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Over the past few years Singapore has seen the birth of several fintech startups that are using automation and AI to replicate the role of human financial advisors, helping users to preserve and grow their wealth through passive investing.

With lower fees than banks and fund managers, these robo-advisors reckon they can make more money for their users than their offline competitors. But the more pressing question for them and their backers is how they can make money for themselves operating with razor-thin margins.

One of this new crop of robo-advisors, StashAway, today announced it has raised US$5.3 million in its series A round.

Most of the investors were not disclosed, though the startup said that a group of family offices, including previous backers the Rozario family and one new investor, participated in the round.

This latest injection of capital brings StashAway’s total funding to date to US$8.4 million across three funding rounds.

StashAway co-founder and CEO Michele Ferrario – a former group CEO at ecommerce platform Zalora – told Tech in Asia that the fresh funding will be used to improve its service offering through further development of its AI tech.

The capital will also help StashAway launch in one new market in the Asia-Pacific region later this year.

Making money

Robo-advisors claim their competitive advantages over human-managed mutual funds (also known as unit trusts) and established automated investment options like exchange-traded funds (ETFs) is their ease-of-use, transparency, and substantially lower fees.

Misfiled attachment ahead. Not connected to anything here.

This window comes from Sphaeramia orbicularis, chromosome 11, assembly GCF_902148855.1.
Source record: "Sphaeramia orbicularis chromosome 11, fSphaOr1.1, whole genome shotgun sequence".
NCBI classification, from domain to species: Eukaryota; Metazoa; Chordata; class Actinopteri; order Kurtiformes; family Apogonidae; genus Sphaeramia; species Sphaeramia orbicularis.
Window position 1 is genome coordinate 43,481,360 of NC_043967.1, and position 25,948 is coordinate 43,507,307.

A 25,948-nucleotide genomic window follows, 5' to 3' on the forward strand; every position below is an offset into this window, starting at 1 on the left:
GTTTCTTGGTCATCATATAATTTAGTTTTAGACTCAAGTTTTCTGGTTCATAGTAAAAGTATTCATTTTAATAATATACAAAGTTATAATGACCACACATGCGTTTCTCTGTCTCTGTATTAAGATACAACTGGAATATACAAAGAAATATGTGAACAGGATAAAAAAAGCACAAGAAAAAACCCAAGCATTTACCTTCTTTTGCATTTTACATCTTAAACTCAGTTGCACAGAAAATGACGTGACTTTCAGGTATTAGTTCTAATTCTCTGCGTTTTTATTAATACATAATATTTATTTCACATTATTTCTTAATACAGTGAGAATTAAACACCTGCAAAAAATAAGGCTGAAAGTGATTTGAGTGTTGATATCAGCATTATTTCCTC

With teams of human professionals making investment decisions for you, mutual fund managers have high overheads compared to ETFs and robo-advisors. They’ll typically charge fees in the region of 2 to 3 percent of your initial investment, according to Kenneth Lou, CEO at personal finance site Seedly.

Robo-advisors instead make investment decisions based on modeling and algorithms, allowing them to charge 0.5 to 1 percent fees.

Lou found that StashAway was generally the most costly robo-advisor in Singapore in terms of fees when he compared it to two competing startups, AutoWealth and Smartly.

However, StashAway claims to be the only one that requires a zero minimum balance from users.

“At the end of the day, consumers are making a decision on what is the best investment product, not on the fact that an annual fee is just a little bit lower or the interface looks nice,” said Ferrario. “With that said, no robo-advisor will win with just having lower fees, no lock-in period, or a low minimum balance.”

In Ferrario’s opinion, StashAway’s proprietary investment methodology, which is focused on risk management, is what sets it apart from the competition.

“This isn’t different just to [other] Singapore robo-advisors, but we are arguably the only robo-advisor in the world offering this level of investment sophistication to both retail and accredited investors.”

“This isn’t to say that we won’t have drawdowns, but by reading macroeconomic data, the technology manages the portfolios so that the ups and downs aren’t nearly as severe,” he said.

Nevertheless, fees remain, for now, the only source of income for StashAway. Just how it and other robo-advisors can generate additional revenue and move towards profitability remains unclear.

“With that in mind, it goes without saying that this is a business model that requires us to really scale,” said Ferrario. “As a result, we’ve invested a lot into tech and our team to build the best product in the space. It’s going to take time, but we’re doing all the right things, and are exceeding our projections.”

This is a developing story. Check back for updates.

This post StashAway banks $5.3m funding, but robo-advisor route to profitability remains unclear appeared first on Tech in Asia.

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